Assessment of toxicity and clastogenicity of sterigmatocystin in Egyptian Nile tilapia

  • KF Mahrous
  • WKB Khalil
  • MA Mahmoud
Keywords: Fish, DNA fingerprinting, montmorillonite, sterigmatocystin

Abstract

The increasing presence of genotoxic pollutants in the aquatic environment has led to the development of quick monitoring methods. Sterigmatocystin (Stg) is closely related to mycotoxins and has the carcinogenic potency in the experimental animal models. The exposure to genotoxic agents will give rise to alterations of DNA structure that can lead to abnormal changes of DNA fingerprints. Therefore, we have applied the random amplified polymorphism DNA (RAPD) method to evaluate the genotoxic
effects of Stg and to determine if the Egyptian montmorillonite (EM) has a protective effect against Stg. The experiment was conducted in vivo to evaluate the ability of EM at a level 0.5 mg/kg body weight
(bw) to prevent the toxicity and genotoxicity induced by Stg in the Nile tilapia fish. Fishes were orally administrated with EM in corn oil with or without Stg (1.6 ìg/kg bw) twice a week for 4 weeks. Blood and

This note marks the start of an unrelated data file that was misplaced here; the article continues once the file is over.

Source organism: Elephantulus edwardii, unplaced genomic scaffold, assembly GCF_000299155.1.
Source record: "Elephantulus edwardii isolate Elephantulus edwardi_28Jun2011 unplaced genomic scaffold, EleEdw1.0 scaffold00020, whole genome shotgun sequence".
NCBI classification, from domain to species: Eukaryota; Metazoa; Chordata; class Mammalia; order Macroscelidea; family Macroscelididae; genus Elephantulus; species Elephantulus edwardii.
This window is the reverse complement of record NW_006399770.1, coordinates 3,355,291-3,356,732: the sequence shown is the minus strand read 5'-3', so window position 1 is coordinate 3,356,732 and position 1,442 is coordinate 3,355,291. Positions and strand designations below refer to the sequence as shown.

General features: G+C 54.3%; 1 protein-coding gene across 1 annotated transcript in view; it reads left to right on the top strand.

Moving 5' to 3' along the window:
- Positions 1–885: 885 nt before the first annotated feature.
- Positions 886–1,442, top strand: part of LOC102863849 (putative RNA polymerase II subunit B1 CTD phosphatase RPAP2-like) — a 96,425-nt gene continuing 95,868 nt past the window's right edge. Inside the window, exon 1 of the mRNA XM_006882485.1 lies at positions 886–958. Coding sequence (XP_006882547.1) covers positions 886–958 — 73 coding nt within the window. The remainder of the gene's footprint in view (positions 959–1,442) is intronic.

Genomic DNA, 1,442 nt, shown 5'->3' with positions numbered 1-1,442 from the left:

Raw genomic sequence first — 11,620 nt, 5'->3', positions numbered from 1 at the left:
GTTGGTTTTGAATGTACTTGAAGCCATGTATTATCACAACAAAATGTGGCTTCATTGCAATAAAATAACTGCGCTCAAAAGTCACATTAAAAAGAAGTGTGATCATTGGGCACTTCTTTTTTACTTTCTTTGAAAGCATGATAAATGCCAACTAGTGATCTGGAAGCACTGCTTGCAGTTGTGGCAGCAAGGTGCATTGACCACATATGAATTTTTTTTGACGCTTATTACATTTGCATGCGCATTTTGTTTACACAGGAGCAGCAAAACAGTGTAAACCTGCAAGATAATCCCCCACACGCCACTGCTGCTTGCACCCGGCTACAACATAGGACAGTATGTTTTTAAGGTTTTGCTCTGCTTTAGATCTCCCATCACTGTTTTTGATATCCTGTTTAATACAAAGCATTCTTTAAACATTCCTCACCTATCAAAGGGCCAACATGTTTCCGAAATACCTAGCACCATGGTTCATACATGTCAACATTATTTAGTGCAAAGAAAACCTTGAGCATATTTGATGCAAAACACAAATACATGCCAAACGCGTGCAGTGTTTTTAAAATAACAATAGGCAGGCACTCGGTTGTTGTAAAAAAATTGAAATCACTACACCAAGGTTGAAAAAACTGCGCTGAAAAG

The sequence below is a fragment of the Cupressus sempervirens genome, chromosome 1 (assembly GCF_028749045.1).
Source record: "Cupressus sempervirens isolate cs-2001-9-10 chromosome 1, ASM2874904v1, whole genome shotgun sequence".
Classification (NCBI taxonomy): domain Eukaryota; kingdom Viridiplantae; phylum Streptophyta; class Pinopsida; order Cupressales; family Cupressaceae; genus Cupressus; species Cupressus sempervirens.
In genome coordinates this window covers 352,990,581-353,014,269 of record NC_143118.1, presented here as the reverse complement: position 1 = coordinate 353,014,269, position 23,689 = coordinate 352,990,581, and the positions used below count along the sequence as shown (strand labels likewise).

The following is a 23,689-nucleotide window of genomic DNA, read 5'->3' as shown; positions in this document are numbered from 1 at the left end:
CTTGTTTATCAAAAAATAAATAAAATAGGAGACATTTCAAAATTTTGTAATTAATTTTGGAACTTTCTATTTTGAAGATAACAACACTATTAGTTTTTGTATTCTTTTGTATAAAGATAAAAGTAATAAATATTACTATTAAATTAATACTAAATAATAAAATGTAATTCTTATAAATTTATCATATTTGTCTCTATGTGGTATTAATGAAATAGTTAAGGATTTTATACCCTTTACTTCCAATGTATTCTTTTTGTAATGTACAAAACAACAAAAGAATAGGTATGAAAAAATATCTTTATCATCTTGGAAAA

tissue samples were collected at the end of the treatment. The results revealed that Stg had genotoxic and toxicopathological effects in Oreochromis niloticus fish. The genotoxic effects were indicated by
appearance of some changes in polymorphism band patterns including lost of stable bands or occurrence of new bands. There also exists a distinct distance between the band patterns of exposed fish and protected or control fish samples. The effects on the tissues were manifested by different histopathological lesions in different organs including hyperplastic proliferation of branchial epithelium, necrobiotic changes in hepatic tissue and destruction of components of the spleen. These responses were virtually abolished or markedly decreased when fishes were exposed to EM combined with Stg. It could be conclude that addition of EM resulted in the inhibition of the toxicity and
clastogenicity of Stg
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eISSN: 1684-5315